But on closer analysis, Santorum's 53 percent of the 9 percent Democrat vote looks less like convert Baptists and more like snickering bootleggers. The key is a U-shaped bar chart buried in the exit polls that asks whether voters favored or opposed the Tea Party. (Something is usually up when a bar chart forms a U.)
The Tea Party question is the acid test for the alleged Reagan Democrat voters. These voters would certainly be no worse than neutral on the Tea Party, which defines itself against government expansion under Obama. Few votes available to the GOP in November would be strongly opposed to the Tea Party, and any that were available would tilt toward the more centrist Romney, not Santorum.
Among Michigan voters who "strongly support" the Tea Party, Santorum beat Romney 45 to 37 percent. Among those who "somewhat support," are "neutral" or "somewhat oppose" the Tea Party, Romney won by 10 points, 15 points, and 27 points respectively.
But then the bootleggers arrive. Twelve percent of all Michigan primary voters strongly opposed the Tea Party. Santorum won this vote by a stunning 16 points — 45 percent to 29 percent. Clearly not Reagan Democrats, these are more likely bootleggers mobilized by auto unions and popular Democratic activists. They view Santorum as a weaker candidate, want to see the Republican pie throwing contest continue — or both.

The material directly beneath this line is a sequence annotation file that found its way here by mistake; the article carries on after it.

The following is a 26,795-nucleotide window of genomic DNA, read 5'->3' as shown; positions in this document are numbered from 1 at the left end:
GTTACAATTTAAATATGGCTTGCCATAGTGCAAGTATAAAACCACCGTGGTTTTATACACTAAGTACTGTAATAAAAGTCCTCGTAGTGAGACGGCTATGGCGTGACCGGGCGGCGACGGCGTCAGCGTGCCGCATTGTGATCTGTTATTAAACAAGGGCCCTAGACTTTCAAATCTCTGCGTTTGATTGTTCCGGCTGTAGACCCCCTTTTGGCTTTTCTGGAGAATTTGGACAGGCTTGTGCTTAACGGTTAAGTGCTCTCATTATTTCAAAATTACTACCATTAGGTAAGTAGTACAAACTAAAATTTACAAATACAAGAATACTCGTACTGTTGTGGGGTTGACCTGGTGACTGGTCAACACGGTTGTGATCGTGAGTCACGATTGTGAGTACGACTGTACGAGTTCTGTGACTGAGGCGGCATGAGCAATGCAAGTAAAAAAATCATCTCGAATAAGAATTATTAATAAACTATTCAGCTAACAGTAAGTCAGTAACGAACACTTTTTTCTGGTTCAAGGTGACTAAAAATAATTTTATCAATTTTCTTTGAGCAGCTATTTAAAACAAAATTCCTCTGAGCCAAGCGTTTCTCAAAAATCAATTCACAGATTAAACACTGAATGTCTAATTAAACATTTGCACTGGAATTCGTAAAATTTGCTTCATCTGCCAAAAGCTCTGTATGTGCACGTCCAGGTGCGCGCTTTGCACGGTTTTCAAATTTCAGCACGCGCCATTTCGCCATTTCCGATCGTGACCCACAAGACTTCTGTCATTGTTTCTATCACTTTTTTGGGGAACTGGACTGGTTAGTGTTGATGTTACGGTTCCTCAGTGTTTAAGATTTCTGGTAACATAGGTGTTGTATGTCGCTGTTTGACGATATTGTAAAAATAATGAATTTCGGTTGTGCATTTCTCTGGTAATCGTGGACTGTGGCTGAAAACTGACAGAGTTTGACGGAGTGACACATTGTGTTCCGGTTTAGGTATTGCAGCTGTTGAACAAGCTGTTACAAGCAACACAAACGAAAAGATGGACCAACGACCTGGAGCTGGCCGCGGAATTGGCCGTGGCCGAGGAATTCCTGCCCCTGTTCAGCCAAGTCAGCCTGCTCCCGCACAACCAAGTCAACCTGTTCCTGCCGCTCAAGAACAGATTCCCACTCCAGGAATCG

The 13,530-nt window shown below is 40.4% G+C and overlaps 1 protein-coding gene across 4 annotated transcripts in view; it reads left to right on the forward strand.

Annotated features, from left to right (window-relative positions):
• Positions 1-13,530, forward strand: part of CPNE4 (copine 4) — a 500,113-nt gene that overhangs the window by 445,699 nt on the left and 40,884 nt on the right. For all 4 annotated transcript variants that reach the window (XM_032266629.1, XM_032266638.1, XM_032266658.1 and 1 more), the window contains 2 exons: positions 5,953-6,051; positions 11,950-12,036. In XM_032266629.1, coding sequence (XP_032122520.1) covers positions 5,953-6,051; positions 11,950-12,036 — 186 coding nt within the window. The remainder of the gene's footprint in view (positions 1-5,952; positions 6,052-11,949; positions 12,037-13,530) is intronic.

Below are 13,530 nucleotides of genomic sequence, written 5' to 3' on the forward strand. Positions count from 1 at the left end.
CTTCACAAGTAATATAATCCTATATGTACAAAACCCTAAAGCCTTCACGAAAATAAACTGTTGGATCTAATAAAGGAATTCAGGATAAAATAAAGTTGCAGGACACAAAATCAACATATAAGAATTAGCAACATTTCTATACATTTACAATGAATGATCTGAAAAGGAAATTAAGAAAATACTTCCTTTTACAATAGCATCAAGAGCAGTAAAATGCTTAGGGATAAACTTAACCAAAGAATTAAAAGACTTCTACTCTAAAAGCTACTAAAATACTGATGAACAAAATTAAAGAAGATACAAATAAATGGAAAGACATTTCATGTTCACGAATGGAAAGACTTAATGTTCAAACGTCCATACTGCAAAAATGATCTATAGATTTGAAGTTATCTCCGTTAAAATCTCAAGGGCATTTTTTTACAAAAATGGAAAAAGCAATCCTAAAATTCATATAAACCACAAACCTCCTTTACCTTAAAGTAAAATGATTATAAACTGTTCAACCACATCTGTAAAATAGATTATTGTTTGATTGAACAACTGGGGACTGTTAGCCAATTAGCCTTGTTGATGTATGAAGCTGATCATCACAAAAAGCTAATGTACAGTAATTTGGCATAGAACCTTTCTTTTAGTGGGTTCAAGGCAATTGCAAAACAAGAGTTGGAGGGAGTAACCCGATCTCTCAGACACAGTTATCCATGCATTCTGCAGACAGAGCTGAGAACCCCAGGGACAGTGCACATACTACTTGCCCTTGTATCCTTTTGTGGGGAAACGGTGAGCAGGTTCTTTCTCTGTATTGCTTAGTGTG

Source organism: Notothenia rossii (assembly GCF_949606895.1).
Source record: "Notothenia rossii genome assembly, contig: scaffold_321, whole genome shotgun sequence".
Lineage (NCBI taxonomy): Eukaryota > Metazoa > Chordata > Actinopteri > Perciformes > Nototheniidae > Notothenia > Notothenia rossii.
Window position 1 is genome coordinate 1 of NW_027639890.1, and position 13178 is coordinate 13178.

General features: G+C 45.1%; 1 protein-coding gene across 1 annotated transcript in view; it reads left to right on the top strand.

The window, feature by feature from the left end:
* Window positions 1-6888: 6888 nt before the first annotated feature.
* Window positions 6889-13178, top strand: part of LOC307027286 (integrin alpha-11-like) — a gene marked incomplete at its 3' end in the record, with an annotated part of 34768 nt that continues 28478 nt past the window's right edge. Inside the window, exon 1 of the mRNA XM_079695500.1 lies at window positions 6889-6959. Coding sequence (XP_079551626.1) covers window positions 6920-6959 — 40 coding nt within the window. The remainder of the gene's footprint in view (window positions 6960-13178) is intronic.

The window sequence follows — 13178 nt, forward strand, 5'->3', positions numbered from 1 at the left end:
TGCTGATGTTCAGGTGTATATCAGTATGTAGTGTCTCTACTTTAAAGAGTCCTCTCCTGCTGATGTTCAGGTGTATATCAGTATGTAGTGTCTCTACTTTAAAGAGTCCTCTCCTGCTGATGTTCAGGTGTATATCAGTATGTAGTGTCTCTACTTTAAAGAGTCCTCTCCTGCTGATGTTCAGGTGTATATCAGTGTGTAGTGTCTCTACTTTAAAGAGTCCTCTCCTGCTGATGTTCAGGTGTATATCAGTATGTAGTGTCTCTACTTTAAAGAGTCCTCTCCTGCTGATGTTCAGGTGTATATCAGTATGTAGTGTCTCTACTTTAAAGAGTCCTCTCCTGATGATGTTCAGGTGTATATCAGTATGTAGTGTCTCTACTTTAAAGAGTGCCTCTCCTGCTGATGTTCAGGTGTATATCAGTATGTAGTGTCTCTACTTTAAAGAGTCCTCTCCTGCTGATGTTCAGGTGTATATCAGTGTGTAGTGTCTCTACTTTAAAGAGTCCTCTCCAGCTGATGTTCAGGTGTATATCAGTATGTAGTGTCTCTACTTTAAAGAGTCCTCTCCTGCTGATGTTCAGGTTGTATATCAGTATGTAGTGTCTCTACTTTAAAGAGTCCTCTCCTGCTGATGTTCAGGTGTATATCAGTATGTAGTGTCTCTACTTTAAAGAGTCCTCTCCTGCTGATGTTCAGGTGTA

The numbers show 5.4 percent of the total voters were thus bootleggers for Santorum. With 95 percent of the precincts reporting, if we subtract these votes from Santorum and recalculate the totals, Romney's lead jumps to 45 percent against Santorum's 36 percent — a very comfortable Romney win.
But at what cost?
Will this failed strategy cost Santorum? It likely will, and it may already have. After a weekend in which Romney did his level best to torpedo his own momentum by reminding voters of his extreme wealth and odd cluelessness about signaling it to voters, the exit polls also show a curious result on time of decision.
Among those who made up their minds over a month ago, Romney won easily. Among those who made up their mind during February, Santorum holds a decisive edge. But among the 9 percent who made up their minds 24 hours before the election, Romney beat Santorum 38 to 31 percent.
Some of this is likely backlash against Santorum's own gaffes over the weekend, including his populist assault on college education and his statement that John F. Kennedy's iconic speech on separation of church and state made him want to "throw up." A dog whistle to the Baptists in his coalition, Santorum's Kennedy slam probably didn't help him with Catholics, his own coreligionists, who went for Romney by 7 points.
Still, and while causation is hard to isolate in politics, it seems likely that some of those late breakers also reacted against Santorum's direct appeal to the bootleggers. Look for Romney to exploit this opening fiercely in the coming week.
Eric Schulzke writes on national politics for the Deseret News. He can be contacted at email@example.com.